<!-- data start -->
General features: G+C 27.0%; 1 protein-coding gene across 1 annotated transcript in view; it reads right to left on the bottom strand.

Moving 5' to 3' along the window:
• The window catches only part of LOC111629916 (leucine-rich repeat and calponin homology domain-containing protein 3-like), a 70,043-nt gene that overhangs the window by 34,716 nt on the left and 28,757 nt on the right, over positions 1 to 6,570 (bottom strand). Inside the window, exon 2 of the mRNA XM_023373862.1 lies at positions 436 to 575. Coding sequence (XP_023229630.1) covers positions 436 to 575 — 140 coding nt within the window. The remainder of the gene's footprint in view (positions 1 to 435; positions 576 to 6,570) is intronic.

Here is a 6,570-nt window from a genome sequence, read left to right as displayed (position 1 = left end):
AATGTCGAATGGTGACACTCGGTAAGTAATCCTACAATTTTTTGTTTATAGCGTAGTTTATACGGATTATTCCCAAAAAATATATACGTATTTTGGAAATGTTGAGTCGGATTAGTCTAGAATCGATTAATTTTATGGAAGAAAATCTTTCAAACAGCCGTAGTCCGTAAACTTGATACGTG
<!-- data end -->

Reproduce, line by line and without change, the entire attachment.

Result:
General features: G+C 27.0%; 1 protein-coding gene across 1 annotated transcript in view; it reads right to left on the bottom strand.

Moving 5' to 3' along the window:
• The window catches only part of LOC111629916 (leucine-rich repeat and calponin homology domain-containing protein 3-like), a 70,043-nt gene that overhangs the window by 34,716 nt on the left and 28,757 nt on the right, over positions 1 to 6,570 (bottom strand). Inside the window, exon 2 of the mRNA XM_023373862.1 lies at positions 436 to 575. Coding sequence (XP_023229630.1) covers positions 436 to 575 — 140 coding nt within the window. The remainder of the gene's footprint in view (positions 1 to 435; positions 576 to 6,570) is intronic.

Here is a 6,570-nt window from a genome sequence, read left to right as displayed (position 1 = left end):
AATGTCGAATGGTGACACTCGGTAAGTAATCCTACAATTTTTTGTTTATAGCGTAGTTTATACGGATTATTCCCAAAAAATATATACGTATTTTGGAAATGTTGAGTCGGATTAGTCTAGAATCGATTAATTTTATGGAAGAAAATCTTTCAAACAGCCGTAGTCCGTAAACTTGATACGTG